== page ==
PepsiCo has more than 70,000 fleet assets in North America, Fleet Sustainability Manager Emily Conway said during a February webinar. That includes Class 2b vans up through Class 8 trucks. And Transport Topics lists it as the largest private fleet in North America.
With all those vehicles, greater fuel efficiency and less pollution have been the company's target metrics for years. The food and beverage giant has long been integrating aerodynamic devices, lightweight equipment and other tactics for improving fuel efficiency in a diesel truck.
Still, PepsiCo has a goal to reduce direct emissions by 75% by 2030, which means its current fleet will need to transition to modern equipment.
Large-scale electrification, however, is more difficult than simply writing a check to an OEM. Battery and hydrogen technologies aren't developed enough to where they are fully economically or operationally viable. And infrastructure is a long way from being implemented at the necessary scale.
Preparing for years into the future, while not neglecting current needs, takes balance, Conway said during The State of Sustainable Fleets program, hosted by Gladstein, Neandross & Associates, on Feb. 22.
"Planners know that, if you have a truck that goes down today, you have to replace it," she said. "But then it's also balanced with long-term asset planning, strategy, capital planning, etcetera."
Mind the mix
Part of that balancing act is understand what's available today and what's coming down the pike. Many stakeholders believe the future of zero-emissions vehicles will be a mix of models and drivetrains, and PepsiCo is already embracing variety.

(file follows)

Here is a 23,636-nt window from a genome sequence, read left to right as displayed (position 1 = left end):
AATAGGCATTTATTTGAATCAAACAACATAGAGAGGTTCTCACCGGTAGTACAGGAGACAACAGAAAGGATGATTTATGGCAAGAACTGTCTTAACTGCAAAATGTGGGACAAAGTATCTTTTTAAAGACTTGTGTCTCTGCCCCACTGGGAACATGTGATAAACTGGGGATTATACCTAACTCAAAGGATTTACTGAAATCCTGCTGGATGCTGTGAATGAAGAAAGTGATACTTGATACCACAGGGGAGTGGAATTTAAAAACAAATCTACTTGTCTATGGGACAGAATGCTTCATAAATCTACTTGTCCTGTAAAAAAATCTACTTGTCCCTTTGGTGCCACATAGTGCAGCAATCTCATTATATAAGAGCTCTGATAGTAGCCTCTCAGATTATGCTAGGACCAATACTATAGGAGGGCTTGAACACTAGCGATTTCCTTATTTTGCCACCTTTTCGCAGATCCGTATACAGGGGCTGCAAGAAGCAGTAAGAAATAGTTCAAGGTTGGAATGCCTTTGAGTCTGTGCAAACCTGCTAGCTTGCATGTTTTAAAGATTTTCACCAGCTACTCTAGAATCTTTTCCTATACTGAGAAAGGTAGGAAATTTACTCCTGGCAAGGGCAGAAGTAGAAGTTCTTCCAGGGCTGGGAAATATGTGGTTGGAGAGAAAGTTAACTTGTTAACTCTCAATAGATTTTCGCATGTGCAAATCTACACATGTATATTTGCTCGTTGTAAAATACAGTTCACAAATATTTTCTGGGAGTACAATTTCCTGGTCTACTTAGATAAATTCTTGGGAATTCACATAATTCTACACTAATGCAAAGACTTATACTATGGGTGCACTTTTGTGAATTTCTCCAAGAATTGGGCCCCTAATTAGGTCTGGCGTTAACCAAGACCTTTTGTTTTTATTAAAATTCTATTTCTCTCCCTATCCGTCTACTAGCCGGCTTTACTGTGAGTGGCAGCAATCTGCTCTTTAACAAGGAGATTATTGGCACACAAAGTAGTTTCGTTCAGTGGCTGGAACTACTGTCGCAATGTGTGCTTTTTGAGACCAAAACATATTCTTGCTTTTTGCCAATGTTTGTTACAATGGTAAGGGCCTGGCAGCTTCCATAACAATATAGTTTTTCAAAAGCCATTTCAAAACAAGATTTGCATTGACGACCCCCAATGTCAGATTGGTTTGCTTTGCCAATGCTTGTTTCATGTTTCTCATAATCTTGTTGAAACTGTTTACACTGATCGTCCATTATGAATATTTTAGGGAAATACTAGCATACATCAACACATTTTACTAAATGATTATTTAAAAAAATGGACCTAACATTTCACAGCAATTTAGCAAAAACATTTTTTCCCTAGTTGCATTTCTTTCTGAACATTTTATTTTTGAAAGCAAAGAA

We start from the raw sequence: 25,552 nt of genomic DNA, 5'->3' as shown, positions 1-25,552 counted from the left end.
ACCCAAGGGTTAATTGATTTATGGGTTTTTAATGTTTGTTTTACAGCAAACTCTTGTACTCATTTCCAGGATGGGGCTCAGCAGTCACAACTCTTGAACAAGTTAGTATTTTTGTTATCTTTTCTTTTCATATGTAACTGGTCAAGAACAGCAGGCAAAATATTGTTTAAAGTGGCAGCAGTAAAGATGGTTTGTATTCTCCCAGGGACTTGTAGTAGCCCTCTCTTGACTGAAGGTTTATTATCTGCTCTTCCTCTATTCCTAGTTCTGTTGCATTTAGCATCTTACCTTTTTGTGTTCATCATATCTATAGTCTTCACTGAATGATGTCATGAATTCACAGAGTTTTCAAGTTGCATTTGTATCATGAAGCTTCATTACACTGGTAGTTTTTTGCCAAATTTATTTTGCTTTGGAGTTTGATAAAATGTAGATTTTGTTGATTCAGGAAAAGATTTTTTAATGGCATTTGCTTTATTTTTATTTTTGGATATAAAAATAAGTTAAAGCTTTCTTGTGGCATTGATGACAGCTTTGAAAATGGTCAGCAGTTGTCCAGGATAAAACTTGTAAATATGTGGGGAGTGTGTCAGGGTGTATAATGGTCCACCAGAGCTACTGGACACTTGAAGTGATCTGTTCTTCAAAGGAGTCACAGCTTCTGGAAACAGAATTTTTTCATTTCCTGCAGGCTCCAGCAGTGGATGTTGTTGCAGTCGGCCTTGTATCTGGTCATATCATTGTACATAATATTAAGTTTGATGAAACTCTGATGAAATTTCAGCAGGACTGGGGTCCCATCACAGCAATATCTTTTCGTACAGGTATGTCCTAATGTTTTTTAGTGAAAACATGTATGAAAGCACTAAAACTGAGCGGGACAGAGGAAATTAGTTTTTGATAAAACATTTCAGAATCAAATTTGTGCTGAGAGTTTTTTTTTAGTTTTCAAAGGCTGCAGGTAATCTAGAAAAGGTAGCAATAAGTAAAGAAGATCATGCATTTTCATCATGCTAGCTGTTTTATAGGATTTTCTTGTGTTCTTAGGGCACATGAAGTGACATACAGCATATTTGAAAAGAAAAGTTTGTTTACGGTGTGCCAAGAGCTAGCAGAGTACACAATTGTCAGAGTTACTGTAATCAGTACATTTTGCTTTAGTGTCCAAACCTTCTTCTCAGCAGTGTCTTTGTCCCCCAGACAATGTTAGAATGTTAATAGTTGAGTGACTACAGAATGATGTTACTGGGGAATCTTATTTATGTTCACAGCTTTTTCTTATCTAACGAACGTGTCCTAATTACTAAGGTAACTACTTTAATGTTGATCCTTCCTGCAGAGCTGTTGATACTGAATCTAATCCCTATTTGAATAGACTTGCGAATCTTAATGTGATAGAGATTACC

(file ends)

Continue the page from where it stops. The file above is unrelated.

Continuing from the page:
The company has more than 400 million miles on compressed natural gas, operating 700 CNG tractors that are mostly fueled by renewable natural gas, Conway said. And it recently began using renewable diesel at a couple of facilities in California.
PepsiCo is also working on a "large-scale rollout and implementation of electric vehicles," she added, though it has already operated more than 11 million all-electric miles.
"We don't believe there's a silver bullet for a sustainable fleet," she said. "We always need to be putting the most efficient truck on the road that we can [that] suits our duty cycle. But we also have to think about, you know, how do we really change things? How do we really result in true emission reductions?"
"We don't believe there's a silver bullet for a sustainable fleet."
Fleet Sustainability Manager at PepsiCo
Each type of truck has a different list of pros and cons, according to Conway. And as PepsiCo introduces a new one to its fleet, it must ensure it integrates with the equipment that is already operating.
PepsiCo is likely to continue updating its electrification strategy on a annual basis, as more data comes out and the technology develops, Conway said. But, put simply, any long-haul trucks still run on diesel, and medium and other shorter hauls use CNG.
When it comes to renewable diesel, the pro is that it's "an automatic win where it's implemented" because it's a drop-in fuel, she said. No new equipment is required. The challenge is availability regarding volume and location. There aren't that many fueling sites to begin with, and most are located on the West Coast.
Using CNG and electric vehicles, on the other hand, are more difficult than dropping in a different fuel. They make a larger impact on emissions, but they require more change management and training, Conway said. Particularly with EVs, infrastructure adds a layer of responsibility — one that's outside the typical scope of a trucking company.
Facing the changes
A trucking firm's assets traditionally refer to tractors and trailers. But with EVs, charging infrastructure enters the picture, and with it comes new parameters for planning, ownership and maintenance.
"I would actually posit that infrastructure is the new frontier of asset management for teams that have historically been truck people, right?" Conway said.